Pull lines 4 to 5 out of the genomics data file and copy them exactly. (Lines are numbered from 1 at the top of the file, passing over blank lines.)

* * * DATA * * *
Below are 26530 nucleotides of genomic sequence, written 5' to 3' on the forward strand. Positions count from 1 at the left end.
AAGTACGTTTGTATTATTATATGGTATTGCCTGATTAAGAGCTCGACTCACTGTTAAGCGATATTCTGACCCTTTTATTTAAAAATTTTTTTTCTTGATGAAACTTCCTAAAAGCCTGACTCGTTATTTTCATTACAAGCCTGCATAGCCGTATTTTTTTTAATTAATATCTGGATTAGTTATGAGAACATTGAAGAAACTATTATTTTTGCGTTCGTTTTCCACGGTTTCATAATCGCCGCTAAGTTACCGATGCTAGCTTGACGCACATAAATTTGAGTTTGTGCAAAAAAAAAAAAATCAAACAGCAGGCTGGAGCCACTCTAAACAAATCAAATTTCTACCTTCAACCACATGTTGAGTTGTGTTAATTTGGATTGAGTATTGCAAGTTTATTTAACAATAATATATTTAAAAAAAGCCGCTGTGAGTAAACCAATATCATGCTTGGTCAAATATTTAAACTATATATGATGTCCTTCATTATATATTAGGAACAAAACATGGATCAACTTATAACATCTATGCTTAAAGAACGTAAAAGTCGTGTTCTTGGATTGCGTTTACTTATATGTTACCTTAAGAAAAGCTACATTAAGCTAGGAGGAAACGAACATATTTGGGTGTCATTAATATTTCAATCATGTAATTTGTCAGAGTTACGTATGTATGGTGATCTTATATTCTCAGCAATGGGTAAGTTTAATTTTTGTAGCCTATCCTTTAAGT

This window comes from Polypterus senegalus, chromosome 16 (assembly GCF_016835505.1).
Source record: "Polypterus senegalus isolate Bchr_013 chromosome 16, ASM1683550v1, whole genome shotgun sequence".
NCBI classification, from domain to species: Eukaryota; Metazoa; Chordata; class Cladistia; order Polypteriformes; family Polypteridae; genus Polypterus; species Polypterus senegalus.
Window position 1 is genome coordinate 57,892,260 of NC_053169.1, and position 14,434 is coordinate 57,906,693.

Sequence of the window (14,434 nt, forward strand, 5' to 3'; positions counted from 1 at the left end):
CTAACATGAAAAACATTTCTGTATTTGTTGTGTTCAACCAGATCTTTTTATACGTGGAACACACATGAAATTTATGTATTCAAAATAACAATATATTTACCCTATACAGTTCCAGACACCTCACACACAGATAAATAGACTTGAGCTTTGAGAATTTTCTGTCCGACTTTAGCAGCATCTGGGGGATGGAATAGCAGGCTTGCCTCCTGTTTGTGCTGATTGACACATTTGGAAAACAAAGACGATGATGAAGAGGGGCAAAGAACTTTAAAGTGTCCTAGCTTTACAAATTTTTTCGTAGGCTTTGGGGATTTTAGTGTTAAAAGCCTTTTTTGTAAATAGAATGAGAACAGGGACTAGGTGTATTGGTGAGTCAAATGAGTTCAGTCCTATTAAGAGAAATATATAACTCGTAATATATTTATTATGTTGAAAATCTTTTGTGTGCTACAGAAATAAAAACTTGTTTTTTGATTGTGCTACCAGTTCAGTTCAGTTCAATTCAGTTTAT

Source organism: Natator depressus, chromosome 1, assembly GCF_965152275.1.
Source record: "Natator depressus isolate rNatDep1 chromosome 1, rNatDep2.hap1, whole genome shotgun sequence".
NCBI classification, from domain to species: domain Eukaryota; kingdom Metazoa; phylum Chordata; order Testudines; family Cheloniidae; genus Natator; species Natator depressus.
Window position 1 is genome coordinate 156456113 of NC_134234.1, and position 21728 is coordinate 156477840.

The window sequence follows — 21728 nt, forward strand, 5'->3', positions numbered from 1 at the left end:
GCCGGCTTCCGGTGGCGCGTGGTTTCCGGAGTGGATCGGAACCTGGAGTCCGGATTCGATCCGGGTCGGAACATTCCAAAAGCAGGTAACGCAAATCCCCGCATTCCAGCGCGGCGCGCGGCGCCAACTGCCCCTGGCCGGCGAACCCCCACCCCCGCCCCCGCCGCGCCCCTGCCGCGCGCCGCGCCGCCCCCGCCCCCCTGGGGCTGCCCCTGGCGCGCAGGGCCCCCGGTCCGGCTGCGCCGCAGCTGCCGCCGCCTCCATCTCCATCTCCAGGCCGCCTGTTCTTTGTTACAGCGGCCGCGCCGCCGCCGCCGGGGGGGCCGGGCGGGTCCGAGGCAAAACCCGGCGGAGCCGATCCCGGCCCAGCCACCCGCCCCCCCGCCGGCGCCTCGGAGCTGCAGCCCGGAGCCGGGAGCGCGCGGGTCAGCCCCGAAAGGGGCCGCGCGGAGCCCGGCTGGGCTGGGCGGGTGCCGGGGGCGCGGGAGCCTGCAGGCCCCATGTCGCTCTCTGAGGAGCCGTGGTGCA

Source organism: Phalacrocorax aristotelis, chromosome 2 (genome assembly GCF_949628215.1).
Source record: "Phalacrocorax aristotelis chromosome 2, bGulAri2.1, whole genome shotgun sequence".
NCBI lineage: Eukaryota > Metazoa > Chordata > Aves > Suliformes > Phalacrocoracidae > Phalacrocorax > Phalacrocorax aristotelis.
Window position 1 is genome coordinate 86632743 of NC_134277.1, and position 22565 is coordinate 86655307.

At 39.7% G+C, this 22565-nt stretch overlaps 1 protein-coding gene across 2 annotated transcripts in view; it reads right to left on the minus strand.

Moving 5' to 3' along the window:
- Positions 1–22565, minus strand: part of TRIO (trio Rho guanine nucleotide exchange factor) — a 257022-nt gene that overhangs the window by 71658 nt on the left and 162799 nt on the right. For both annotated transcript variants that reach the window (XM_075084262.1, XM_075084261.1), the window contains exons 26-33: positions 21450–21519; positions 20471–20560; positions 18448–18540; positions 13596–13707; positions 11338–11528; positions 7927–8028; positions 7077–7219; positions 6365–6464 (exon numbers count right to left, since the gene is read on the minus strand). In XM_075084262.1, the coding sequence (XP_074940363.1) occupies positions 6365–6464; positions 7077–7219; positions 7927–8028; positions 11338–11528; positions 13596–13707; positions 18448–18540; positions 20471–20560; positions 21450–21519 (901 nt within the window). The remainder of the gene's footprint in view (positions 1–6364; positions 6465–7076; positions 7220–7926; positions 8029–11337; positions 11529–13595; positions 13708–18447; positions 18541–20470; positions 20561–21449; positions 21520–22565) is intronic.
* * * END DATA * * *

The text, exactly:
Source record: "Polypterus senegalus isolate Bchr_013 chromosome 16, ASM1683550v1, whole genome shotgun sequence".
NCBI classification, from domain to species: Eukaryota; Metazoa; Chordata; class Cladistia; order Polypteriformes; family Polypteridae; genus Polypterus; species Polypterus senegalus.